Catalytic Properties of Horseradish Peroxidase Reconstituted with the 8-(Hydroxymethyl)- and 8-Formylheme Derivatives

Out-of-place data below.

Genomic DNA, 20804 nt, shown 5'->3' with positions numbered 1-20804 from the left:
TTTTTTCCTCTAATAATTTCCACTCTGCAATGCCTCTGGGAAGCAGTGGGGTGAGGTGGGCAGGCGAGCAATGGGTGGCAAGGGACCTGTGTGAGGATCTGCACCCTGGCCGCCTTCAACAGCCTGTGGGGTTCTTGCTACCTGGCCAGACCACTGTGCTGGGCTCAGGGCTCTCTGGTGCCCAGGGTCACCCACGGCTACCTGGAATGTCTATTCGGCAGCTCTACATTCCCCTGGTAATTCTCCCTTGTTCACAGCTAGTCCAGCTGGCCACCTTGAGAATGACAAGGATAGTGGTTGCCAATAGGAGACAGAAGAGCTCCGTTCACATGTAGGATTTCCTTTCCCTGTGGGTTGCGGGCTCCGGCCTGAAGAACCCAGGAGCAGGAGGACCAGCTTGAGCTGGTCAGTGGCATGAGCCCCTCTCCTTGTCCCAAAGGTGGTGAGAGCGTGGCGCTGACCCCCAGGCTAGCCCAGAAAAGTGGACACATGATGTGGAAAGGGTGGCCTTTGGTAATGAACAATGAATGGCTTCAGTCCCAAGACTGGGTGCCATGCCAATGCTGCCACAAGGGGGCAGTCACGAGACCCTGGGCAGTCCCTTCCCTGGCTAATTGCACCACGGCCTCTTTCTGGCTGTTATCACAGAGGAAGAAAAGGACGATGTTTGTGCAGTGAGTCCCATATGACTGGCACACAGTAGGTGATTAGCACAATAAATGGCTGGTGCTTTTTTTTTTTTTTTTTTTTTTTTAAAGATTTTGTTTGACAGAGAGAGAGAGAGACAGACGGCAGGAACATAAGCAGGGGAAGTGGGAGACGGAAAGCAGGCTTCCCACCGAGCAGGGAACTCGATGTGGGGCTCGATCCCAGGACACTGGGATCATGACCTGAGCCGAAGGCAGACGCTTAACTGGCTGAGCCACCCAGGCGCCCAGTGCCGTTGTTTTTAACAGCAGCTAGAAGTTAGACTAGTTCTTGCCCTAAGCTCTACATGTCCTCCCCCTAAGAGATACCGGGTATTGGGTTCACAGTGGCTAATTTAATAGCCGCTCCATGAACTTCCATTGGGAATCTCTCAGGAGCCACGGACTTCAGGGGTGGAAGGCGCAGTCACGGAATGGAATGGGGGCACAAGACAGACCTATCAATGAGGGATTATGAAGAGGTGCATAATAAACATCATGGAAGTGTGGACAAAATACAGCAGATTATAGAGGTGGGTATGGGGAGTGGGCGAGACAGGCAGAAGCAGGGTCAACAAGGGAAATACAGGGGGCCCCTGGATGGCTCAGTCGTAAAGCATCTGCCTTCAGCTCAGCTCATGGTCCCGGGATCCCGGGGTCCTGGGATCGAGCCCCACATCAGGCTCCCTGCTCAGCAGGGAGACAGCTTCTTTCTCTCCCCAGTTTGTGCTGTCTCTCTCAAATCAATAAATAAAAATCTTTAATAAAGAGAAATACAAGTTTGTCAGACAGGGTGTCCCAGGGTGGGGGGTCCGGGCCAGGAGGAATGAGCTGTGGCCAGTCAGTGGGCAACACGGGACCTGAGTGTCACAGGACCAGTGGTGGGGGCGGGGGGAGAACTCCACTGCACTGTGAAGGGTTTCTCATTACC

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Recent studies suggest that 8-(thiomethyl)- and 8-formylheme modifications may be present in, respectively, lactoperoxidase and myeloperoxidase. To examine whether these heme modifications contribute to the unusual catalytic properties of the mammalian peroxidases, we have reconstituted apohorseradish peroxidase (HRP) with 8-(hydroxymethyl)heme (8HM-HRP) and 8-formylheme (8F-HRP) and have characterized the reconstituted enzymes. Native HRP and 8HM-HRP have identical spectra in the ferric, compound I, and compound II states. In contrast, the Soret band of 8F-HRP is at 417 rather than 402 nm and that of its compound II species is at 436 rather than 416 nm. Compound I was observed as a transient species with 8F-HRP. The rate of formation of compound I was the same for native and 8HM-HRP, but the pseudo-first-order constant for decay of compound I was 0.021 s-1 for 8HM-HRP and 0.010 S-1 for native HRP. The rates of oxidation of guaiacol, iodide, and thioanisole are the same for native HRP and 8HM-HRP but are significantly slower for 8F-HRP. The stereospecificity of thioanisole oxidation is the same for native and 8HM-HRP, but differs for 8F-HRP. For guaiacol, which was studied in detail, Km = 2.3 mM and kcat = 33 s-1 for 8F-HRP versus Km = 1.8 mM and kcat = 104 s-1 for native HRP. 8HM-HRP oxidizes ethylhydrazine and azide to the ethyl and azidyl radicals, respectively, and is simultaneously inactivated. 8F-HRP is also slowly inactivated by ethylhydrazine and azide. Inactivation of 8HM-HRP by azide is associated with the formation of a heme adduct with the electronic absorption and mass spectrometric properties expected of δ-meso-azido-8-(hydroxymethyl)heme. Neither of the reconstituted enzymes oxidizes styrene, chloride, or bromide at detectable rates. The catalytic properties of HRP and 8HM-HRP are thus similar whereas those of 8F-HRP are altered, but in neither instance does the modification convey the ability to oxidize bromide or chloride ions. © 1993, American Chemical Society. All rights reserved.

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